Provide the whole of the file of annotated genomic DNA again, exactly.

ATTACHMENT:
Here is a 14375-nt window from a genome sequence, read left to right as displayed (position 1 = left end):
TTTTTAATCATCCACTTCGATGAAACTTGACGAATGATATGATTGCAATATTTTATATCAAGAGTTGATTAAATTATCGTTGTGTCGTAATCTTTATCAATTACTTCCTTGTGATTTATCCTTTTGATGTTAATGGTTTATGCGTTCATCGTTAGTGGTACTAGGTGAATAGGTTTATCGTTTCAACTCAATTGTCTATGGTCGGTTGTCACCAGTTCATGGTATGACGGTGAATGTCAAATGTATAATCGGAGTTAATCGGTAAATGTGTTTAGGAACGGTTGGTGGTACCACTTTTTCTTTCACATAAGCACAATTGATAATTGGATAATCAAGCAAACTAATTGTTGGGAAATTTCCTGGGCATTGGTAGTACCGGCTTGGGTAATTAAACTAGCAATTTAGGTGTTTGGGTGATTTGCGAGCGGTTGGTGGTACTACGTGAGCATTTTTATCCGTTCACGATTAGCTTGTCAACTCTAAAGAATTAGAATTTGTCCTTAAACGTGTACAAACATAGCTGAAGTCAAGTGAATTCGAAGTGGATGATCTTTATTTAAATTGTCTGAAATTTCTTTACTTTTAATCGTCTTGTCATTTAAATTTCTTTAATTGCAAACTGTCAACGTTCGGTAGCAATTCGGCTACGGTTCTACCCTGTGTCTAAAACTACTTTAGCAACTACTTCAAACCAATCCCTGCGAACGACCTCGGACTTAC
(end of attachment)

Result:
Here is a 14375-nt window from a genome sequence, read left to right as displayed (position 1 = left end):
TTTTTAATCATCCACTTCGATGAAACTTGACGAATGATATGATTGCAATATTTTATATCAAGAGTTGATTAAATTATCGTTGTGTCGTAATCTTTATCAATTACTTCCTTGTGATTTATCCTTTTGATGTTAATGGTTTATGCGTTCATCGTTAGTGGTACTAGGTGAATAGGTTTATCGTTTCAACTCAATTGTCTATGGTCGGTTGTCACCAGTTCATGGTATGACGGTGAATGTCAAATGTATAATCGGAGTTAATCGGTAAATGTGTTTAGGAACGGTTGGTGGTACCACTTTTTCTTTCACATAAGCACAATTGATAATTGGATAATCAAGCAAACTAATTGTTGGGAAATTTCCTGGGCATTGGTAGTACCGGCTTGGGTAATTAAACTAGCAATTTAGGTGTTTGGGTGATTTGCGAGCGGTTGGTGGTACTACGTGAGCATTTTTATCCGTTCACGATTAGCTTGTCAACTCTAAAGAATTAGAATTTGTCCTTAAACGTGTACAAACATAGCTGAAGTCAAGTGAATTCGAAGTGGATGATCTTTATTTAAATTGTCTGAAATTTCTTTACTTTTAATCGTCTTGTCATTTAAATTTCTTTAATTGCAAACTGTCAACGTTCGGTAGCAATTCGGCTACGGTTCTACCCTGTGTCTAAAACTACTTTAGCAACTACTTCAAACCAATCCCTGCGAACGACCTCGGACTTAC